The lockdown period presents unique opportunities for skills development. By carefully selecting your training service providers, who have already adjusted their training approach to accommodate online (e-learning) or blended learning (webinars), employers can empower their employees to complete various skills development initiatives, learnerships and short courses. Now is a perfect time to train.

8. Expect delays in the processing of applications to regulators

The COVID-19 pandemic will affect the operations of many regulators, including the Master’s Office and the Companies and Intellectual Property Commission (CIPC). When they re-open, it is anticipated that there will be a backlog of applications and processing thereof. The creation of new companies and the amendment of memoranda of incorporation (which would include the creation of new share classes) will be affected. There will also be a delay in the registration of new trusts, changes of trustees (by the update of letters of authority) and the amendment of trust deeds. The implementation of new BEE ownership transactions will therefore be affected. The delays will also prevent existing BEE shareholders being compliant with their obligations if they cannot take required administrative actions.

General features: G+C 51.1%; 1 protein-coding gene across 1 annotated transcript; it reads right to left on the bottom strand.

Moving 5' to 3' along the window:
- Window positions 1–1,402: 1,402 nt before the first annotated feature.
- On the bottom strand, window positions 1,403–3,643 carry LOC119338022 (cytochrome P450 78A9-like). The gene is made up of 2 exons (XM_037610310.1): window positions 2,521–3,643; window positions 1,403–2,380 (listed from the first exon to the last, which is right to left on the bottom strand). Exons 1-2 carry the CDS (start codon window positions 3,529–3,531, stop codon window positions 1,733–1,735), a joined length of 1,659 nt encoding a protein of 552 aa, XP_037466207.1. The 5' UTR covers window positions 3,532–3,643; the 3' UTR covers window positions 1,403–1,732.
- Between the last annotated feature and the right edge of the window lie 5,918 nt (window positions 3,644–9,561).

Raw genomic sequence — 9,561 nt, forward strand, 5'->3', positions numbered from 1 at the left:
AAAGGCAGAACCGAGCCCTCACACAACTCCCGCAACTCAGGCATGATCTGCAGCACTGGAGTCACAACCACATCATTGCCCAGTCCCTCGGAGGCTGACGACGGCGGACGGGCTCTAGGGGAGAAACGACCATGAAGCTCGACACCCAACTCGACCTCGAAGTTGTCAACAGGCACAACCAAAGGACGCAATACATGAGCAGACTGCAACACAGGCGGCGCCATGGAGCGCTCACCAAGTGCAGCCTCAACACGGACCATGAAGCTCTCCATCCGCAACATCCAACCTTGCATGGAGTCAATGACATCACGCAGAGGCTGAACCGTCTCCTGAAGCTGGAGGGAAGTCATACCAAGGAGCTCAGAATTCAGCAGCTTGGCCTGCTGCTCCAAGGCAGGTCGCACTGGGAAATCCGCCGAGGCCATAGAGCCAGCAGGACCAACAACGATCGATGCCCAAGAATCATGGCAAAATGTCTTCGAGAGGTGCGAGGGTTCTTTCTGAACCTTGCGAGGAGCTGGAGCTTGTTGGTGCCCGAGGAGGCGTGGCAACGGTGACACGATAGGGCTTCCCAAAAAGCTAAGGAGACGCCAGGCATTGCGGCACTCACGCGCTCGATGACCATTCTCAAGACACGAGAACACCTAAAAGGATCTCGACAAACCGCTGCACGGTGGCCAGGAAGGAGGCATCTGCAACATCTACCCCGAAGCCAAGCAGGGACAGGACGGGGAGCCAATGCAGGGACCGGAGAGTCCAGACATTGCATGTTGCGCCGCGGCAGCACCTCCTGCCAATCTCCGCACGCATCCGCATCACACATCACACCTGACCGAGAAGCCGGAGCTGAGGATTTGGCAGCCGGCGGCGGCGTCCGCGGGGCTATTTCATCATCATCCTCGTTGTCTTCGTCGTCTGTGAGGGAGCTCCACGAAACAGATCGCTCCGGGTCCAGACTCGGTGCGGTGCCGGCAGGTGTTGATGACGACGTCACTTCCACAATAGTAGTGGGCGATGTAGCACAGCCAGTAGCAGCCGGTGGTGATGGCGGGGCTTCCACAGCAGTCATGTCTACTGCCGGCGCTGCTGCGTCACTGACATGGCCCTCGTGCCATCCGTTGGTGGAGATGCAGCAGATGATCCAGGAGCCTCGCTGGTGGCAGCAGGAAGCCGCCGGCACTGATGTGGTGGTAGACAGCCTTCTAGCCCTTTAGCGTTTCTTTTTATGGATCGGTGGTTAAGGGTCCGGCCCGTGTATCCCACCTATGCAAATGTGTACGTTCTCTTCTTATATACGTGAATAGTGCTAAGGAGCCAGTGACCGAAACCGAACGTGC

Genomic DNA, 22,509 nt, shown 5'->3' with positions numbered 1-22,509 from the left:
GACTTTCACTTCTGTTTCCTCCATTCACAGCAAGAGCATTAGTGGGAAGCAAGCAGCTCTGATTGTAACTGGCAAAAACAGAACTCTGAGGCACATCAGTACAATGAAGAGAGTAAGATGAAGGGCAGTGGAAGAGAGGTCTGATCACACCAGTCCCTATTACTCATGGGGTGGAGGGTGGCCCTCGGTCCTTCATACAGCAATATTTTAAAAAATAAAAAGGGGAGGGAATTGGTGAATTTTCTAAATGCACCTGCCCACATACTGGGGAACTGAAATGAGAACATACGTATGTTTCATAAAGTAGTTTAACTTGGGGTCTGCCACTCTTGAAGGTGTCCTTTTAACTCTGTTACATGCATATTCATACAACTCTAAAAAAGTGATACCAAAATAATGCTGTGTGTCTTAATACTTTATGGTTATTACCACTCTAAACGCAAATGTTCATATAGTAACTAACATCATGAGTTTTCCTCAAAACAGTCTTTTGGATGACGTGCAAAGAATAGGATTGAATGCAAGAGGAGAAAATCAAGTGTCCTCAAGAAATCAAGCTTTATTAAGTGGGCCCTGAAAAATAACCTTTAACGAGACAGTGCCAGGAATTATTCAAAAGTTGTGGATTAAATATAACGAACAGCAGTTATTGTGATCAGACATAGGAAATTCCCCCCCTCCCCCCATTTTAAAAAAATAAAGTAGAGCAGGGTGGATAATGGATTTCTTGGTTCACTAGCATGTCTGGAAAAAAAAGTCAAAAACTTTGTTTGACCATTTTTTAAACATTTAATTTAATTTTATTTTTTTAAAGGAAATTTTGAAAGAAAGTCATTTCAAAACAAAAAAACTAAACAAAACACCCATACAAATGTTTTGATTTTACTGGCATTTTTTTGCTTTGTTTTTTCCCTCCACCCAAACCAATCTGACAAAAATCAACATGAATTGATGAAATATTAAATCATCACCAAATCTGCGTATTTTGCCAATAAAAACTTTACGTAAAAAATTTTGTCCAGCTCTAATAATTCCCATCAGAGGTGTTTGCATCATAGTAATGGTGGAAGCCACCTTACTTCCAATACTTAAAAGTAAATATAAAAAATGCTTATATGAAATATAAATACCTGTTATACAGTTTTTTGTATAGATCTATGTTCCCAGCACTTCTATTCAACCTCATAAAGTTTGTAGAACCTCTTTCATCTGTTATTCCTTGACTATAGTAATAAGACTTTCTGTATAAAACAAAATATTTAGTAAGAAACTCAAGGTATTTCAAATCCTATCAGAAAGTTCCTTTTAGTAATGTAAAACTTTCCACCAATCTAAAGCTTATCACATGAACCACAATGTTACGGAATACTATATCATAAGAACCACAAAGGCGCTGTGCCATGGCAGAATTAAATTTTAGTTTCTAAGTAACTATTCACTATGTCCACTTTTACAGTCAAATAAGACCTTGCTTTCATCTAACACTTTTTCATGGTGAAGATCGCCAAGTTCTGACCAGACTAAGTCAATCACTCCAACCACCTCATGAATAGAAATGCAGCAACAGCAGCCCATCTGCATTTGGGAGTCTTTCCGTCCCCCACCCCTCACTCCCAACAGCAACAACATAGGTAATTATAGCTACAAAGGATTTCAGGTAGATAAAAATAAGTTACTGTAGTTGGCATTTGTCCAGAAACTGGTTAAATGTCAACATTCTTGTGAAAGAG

9. Continue with all BEE initiatives

Businesses might be tempted to suspend BEE initiatives due to the effect of the COVID-19 pandemic. It is however highly unlikely that BEE will be suspended as a whole or suspended indefinitely because of COVID-19. There is an expectation that certain leniencies may be introduced, but it is critical for businesses to still conduct themselves in accordance with their BEE policies and BEE plans.

10. Pro-actively consider the consequences of not re-assessing your BEE obligations

It will be sensible for business owners to do a full BEE analysis in relation to the effects of COVID-19 on their business. The risk of ignorance could be quite devastating. What are some of these risks? Incurring penalties, breach of contractual obligations, contract termination, dealing with fronting or misconduct concerns or allegations, possible reputational damage. It is a long list. Take the necessary time and steps to reduce the risk and remain compliant to all obligation.

Contact our team experts for any advice and guidance relating to BEE consulting and skills development.